Tag Archives: poor

Lord, when was it?

Then the righteous will answer him, “Lord, when was it that we saw you hungry and gave you food, or thirsty and gave you something to drink? And when was it that we saw you a stranger and welcomed you, or naked and gave you clothing? And when was it that we saw you sick or in prison and visited you?” And the king will answer them, “Truly I tell you, just as you did it to one of the least of these who are members of my family, you did it to me.” (Matthew 25:37-40)

We citizens of the United States may certainly disagree on how the country should be managed, and how our tax dollars should be spent, and what priorities should be reflected in the national budget. Our country is organized in a way that encourages checks and balances, that requires at least some give and take, that assumes some compromise with other points of view.

Healthy debate is a strength of our country, and the freedom to disagree is an important right we should cherish.

Similarly, in the church, we do not always have to agree on how the church should be managed, how our tithes and offerings should be spent, what priorities should be reflected in the parish or diocesan budget. The Episcopal Church (to which I belong) is even organized at a national level along the same bicameral lines as the House and Senate. Our structure encourages debate, requires give and take, assumes some compromise with other points of view.

And yet.

There are some things that we as Christians simply must agree on, some things that are so clear that they really brook no argument.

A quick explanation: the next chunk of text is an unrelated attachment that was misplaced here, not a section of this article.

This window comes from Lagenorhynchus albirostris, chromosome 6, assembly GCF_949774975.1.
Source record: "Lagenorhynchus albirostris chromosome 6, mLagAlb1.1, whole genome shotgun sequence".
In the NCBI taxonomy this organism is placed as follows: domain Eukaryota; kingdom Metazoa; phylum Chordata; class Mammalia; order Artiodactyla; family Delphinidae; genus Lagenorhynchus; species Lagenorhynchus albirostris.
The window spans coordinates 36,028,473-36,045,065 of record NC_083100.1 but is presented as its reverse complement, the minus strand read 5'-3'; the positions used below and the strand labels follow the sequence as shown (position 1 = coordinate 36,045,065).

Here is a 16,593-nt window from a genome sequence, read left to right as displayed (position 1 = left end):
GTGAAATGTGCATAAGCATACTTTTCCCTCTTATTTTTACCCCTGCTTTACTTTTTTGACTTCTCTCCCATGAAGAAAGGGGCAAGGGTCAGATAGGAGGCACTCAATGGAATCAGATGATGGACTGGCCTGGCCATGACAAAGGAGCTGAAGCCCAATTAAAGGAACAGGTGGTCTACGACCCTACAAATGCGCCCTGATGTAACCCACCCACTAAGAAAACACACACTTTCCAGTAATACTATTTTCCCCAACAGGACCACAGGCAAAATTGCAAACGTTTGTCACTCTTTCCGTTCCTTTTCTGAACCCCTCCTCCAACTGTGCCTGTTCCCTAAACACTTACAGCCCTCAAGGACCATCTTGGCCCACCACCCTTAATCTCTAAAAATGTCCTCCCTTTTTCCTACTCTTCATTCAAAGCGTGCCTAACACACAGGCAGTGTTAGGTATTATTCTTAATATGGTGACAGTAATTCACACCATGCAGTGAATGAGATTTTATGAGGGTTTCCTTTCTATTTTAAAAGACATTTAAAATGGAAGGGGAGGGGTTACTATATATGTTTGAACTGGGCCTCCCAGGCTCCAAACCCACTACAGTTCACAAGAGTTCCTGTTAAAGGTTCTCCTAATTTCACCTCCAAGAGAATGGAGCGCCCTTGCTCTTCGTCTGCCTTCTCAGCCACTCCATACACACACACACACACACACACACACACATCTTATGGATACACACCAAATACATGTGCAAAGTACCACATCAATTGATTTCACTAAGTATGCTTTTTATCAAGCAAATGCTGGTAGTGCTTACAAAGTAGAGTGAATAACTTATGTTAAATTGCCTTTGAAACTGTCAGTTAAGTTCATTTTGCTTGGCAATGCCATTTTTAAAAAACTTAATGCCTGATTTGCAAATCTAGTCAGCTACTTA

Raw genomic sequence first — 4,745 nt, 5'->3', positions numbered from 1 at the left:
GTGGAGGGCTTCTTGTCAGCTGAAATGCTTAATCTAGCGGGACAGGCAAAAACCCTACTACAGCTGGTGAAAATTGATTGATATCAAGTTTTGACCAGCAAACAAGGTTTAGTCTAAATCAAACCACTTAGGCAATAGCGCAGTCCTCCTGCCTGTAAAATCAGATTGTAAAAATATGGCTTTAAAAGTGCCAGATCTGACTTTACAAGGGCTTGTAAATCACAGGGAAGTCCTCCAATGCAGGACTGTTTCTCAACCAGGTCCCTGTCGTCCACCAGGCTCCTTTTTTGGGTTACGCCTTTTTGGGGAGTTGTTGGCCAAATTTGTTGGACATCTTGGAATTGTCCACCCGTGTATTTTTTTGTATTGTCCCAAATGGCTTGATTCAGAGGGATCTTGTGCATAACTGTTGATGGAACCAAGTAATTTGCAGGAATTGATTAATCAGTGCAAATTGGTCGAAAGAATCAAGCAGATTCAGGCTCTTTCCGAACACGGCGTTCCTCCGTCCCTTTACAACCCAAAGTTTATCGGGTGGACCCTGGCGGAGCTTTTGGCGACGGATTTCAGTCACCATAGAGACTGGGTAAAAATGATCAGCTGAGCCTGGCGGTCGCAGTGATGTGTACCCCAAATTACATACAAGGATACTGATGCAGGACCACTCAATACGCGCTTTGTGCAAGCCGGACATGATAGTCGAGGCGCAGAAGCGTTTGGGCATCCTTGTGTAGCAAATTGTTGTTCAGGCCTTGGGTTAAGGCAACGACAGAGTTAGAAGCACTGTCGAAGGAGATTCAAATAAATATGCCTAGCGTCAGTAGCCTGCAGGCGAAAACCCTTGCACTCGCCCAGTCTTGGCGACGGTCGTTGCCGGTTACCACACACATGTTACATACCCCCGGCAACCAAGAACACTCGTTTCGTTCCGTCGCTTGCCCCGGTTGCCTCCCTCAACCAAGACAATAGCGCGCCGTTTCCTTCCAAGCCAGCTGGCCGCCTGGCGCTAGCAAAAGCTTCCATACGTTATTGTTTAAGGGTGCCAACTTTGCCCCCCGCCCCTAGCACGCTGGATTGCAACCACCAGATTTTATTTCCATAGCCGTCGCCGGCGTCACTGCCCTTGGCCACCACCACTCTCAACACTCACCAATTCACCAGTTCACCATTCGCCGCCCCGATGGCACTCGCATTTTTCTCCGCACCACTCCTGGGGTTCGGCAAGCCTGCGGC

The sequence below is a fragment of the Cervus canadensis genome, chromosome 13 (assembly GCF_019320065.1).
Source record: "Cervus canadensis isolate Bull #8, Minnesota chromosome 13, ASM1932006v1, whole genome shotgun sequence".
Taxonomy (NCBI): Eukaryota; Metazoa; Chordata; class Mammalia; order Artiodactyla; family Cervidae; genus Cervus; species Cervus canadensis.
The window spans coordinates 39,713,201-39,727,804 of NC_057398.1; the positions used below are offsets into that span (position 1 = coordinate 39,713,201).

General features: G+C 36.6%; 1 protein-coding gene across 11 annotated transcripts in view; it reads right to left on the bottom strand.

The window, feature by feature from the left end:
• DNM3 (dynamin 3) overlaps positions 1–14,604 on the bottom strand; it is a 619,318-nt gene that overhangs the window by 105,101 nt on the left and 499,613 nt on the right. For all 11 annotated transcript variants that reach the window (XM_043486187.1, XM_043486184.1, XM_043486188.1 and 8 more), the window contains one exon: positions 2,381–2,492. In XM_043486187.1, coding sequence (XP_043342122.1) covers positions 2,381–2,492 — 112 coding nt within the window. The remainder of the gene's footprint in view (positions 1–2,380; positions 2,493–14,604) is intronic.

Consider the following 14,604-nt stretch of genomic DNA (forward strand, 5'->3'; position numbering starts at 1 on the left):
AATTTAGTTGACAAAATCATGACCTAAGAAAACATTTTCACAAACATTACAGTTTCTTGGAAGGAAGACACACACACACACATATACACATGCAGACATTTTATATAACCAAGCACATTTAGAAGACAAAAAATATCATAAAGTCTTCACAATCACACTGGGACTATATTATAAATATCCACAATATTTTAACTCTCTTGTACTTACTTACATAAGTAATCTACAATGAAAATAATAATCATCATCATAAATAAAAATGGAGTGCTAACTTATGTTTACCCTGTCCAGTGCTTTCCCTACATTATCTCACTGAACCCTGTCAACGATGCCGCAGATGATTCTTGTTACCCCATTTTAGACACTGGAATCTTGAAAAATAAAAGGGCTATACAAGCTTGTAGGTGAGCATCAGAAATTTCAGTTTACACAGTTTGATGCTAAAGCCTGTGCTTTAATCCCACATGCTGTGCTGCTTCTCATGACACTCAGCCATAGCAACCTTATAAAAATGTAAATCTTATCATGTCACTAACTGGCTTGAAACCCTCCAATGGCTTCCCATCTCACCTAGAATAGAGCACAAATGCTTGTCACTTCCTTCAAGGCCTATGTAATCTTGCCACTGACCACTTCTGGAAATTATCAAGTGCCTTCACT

Caring for the poor, the sick, the naked, the hungry and thirsty, the stranger and the prisoner are right there at the top of the list.

Even speaking in a parable, Jesus’ point is crystal clear — we are to care for the poor because they are members of God’s family. Period. What we do for the poor we do for God. Period.

We are citizens of the United States, it’s true. But we are also (and first) members of God’s kingdom.

How caring for the poor should be managed, how our offerings and tax dollars should be spent, how that care is made a priority in our church’s budget and in the the national budget is open to debate and compromise.

That it must be a priority is clear, at least for us who are members of God’s kingdom.

Collect of the Day

O Lord, mercifully receive the prayers of your people who call upon you, and grant that they may know and understand what things they ought to do, and also may have grace and power faithfully to accomplish them; through Jesus Christ our Lord, who lives and reigns with you and the Holy Spirit, one God, now and for ever. Amen. (BCP 231)

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Remembering only one thing

 

Timeline-of-Church-History

At one of the noon Eucharists last week at Bexley Seabury, during the Week of Prayer for Christian Unity, the Rev. John Dally remarked that there are now some 33,582 Christian denominations in the world.

While it is commonplace to mark the first “unhappy division” of the church to 400 CE (the Nestorians and the “Oriental” Churches) or to the Great Schism between Orthodoxy and Catholicism in 1054 CE, I wonder if we don’t actually see hints of the first division much earlier.